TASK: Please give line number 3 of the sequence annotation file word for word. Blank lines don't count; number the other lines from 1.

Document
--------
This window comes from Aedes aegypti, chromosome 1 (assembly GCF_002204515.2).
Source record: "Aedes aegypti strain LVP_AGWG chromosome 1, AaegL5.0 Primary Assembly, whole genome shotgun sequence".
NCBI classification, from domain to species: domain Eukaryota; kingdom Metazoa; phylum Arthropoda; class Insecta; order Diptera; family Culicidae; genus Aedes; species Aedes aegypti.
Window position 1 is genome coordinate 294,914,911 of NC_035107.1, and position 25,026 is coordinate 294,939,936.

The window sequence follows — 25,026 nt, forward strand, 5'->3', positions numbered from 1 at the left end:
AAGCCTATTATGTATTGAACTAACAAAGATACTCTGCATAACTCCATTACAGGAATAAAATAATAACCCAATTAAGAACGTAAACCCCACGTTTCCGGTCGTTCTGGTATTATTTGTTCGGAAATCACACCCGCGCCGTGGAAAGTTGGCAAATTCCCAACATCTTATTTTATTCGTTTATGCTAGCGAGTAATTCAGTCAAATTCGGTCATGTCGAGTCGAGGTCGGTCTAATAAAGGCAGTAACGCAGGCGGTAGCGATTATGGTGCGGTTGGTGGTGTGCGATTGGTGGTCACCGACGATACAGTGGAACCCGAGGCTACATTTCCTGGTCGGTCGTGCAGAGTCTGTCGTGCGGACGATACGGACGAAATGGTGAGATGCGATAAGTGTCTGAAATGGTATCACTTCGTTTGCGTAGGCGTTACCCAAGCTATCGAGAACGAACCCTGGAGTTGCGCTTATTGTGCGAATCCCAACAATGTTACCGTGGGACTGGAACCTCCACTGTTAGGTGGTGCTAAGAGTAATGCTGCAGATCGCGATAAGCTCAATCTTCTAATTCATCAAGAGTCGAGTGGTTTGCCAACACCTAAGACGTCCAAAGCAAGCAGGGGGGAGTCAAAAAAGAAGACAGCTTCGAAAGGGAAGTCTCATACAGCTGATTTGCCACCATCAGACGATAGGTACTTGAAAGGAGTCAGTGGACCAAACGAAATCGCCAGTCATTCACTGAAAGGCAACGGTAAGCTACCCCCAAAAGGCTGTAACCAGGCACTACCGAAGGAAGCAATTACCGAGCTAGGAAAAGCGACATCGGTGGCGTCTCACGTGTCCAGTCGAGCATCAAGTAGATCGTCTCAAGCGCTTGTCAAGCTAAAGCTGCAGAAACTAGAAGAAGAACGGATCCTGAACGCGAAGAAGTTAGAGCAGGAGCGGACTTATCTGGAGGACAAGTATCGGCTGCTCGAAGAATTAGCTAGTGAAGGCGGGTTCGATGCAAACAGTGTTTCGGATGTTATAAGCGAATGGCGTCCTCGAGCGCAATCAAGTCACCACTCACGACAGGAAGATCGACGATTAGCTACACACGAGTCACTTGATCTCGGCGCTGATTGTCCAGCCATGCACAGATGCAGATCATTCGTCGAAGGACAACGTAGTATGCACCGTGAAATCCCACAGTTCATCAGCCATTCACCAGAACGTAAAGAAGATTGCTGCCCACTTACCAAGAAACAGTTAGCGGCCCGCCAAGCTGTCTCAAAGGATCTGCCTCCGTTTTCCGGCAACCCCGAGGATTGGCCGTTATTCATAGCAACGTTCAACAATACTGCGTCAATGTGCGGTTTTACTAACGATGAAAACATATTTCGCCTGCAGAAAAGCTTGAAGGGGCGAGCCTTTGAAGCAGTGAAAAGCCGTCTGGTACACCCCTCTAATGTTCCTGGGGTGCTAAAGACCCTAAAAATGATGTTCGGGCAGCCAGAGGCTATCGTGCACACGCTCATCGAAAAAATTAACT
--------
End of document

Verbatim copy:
NCBI classification, from domain to species: domain Eukaryota; kingdom Metazoa; phylum Arthropoda; class Insecta; order Diptera; family Culicidae; genus Aedes; species Aedes aegypti.